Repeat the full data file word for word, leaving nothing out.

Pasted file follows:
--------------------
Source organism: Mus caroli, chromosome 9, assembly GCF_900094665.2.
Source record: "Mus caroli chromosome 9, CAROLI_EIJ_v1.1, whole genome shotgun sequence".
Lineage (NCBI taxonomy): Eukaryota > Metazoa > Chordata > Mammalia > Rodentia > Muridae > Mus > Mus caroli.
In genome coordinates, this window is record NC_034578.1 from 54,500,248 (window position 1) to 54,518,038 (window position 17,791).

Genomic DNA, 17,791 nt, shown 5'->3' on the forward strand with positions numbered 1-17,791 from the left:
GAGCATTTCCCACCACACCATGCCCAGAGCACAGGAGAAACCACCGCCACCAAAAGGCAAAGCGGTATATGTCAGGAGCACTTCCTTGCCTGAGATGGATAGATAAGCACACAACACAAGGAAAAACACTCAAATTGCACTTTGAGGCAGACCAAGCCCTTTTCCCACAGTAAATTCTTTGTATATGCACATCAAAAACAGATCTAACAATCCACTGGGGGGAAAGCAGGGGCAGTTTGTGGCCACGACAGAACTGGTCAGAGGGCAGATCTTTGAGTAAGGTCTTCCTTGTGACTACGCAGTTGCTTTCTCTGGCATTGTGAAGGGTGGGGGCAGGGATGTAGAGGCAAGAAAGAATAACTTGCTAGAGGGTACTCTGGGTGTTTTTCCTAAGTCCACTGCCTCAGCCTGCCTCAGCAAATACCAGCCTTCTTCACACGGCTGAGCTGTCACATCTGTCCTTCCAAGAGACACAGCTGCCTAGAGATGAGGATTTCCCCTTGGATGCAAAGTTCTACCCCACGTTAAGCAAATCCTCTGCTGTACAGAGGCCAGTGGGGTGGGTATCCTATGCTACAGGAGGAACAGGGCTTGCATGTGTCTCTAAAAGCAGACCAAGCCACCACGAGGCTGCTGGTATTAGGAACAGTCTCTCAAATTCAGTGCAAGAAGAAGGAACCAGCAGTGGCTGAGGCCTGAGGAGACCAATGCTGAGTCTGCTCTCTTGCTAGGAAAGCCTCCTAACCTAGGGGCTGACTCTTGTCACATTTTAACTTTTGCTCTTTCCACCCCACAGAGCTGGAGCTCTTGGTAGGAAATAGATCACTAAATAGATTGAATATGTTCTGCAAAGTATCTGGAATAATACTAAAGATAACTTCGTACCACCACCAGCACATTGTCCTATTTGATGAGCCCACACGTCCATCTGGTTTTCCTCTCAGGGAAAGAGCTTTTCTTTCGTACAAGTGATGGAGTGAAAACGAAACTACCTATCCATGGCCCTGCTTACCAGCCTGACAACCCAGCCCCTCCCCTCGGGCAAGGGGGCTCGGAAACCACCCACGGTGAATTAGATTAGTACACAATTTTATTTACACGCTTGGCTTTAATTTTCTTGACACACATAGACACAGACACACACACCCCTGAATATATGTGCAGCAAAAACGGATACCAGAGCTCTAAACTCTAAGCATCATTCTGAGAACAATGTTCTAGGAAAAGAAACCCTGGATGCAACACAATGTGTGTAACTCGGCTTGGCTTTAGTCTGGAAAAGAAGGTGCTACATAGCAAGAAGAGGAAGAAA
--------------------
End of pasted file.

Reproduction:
Source organism: Mus caroli, chromosome 9, assembly GCF_900094665.2.
Source record: "Mus caroli chromosome 9, CAROLI_EIJ_v1.1, whole genome shotgun sequence".
Lineage (NCBI taxonomy): Eukaryota > Metazoa > Chordata > Mammalia > Rodentia > Muridae > Mus > Mus caroli.
In genome coordinates, this window is record NC_034578.1 from 54,500,248 (window position 1) to 54,518,038 (window position 17,791).

Genomic DNA, 17,791 nt, shown 5'->3' on the forward strand with positions numbered 1-17,791 from the left:
GAGCATTTCCCACCACACCATGCCCAGAGCACAGGAGAAACCACCGCCACCAAAAGGCAAAGCGGTATATGTCAGGAGCACTTCCTTGCCTGAGATGGATAGATAAGCACACAACACAAGGAAAAACACTCAAATTGCACTTTGAGGCAGACCAAGCCCTTTTCCCACAGTAAATTCTTTGTATATGCACATCAAAAACAGATCTAACAATCCACTGGGGGGAAAGCAGGGGCAGTTTGTGGCCACGACAGAACTGGTCAGAGGGCAGATCTTTGAGTAAGGTCTTCCTTGTGACTACGCAGTTGCTTTCTCTGGCATTGTGAAGGGTGGGGGCAGGGATGTAGAGGCAAGAAAGAATAACTTGCTAGAGGGTACTCTGGGTGTTTTTCCTAAGTCCACTGCCTCAGCCTGCCTCAGCAAATACCAGCCTTCTTCACACGGCTGAGCTGTCACATCTGTCCTTCCAAGAGACACAGCTGCCTAGAGATGAGGATTTCCCCTTGGATGCAAAGTTCTACCCCACGTTAAGCAAATCCTCTGCTGTACAGAGGCCAGTGGGGTGGGTATCCTATGCTACAGGAGGAACAGGGCTTGCATGTGTCTCTAAAAGCAGACCAAGCCACCACGAGGCTGCTGGTATTAGGAACAGTCTCTCAAATTCAGTGCAAGAAGAAGGAACCAGCAGTGGCTGAGGCCTGAGGAGACCAATGCTGAGTCTGCTCTCTTGCTAGGAAAGCCTCCTAACCTAGGGGCTGACTCTTGTCACATTTTAACTTTTGCTCTTTCCACCCCACAGAGCTGGAGCTCTTGGTAGGAAATAGATCACTAAATAGATTGAATATGTTCTGCAAAGTATCTGGAATAATACTAAAGATAACTTCGTACCACCACCAGCACATTGTCCTATTTGATGAGCCCACACGTCCATCTGGTTTTCCTCTCAGGGAAAGAGCTTTTCTTTCGTACAAGTGATGGAGTGAAAACGAAACTACCTATCCATGGCCCTGCTTACCAGCCTGACAACCCAGCCCCTCCCCTCGGGCAAGGGGGCTCGGAAACCACCCACGGTGAATTAGATTAGTACACAATTTTATTTACACGCTTGGCTTTAATTTTCTTGACACACATAGACACAGACACACACACCCCTGAATATATGTGCAGCAAAAACGGATACCAGAGCTCTAAACTCTAAGCATCATTCTGAGAACAATGTTCTAGGAAAAGAAACCCTGGATGCAACACAATGTGTGTAACTCGGCTTGGCTTTAGTCTGGAAAAGAAGGTGCTACATAGCAAGAAGAGGAAGAAA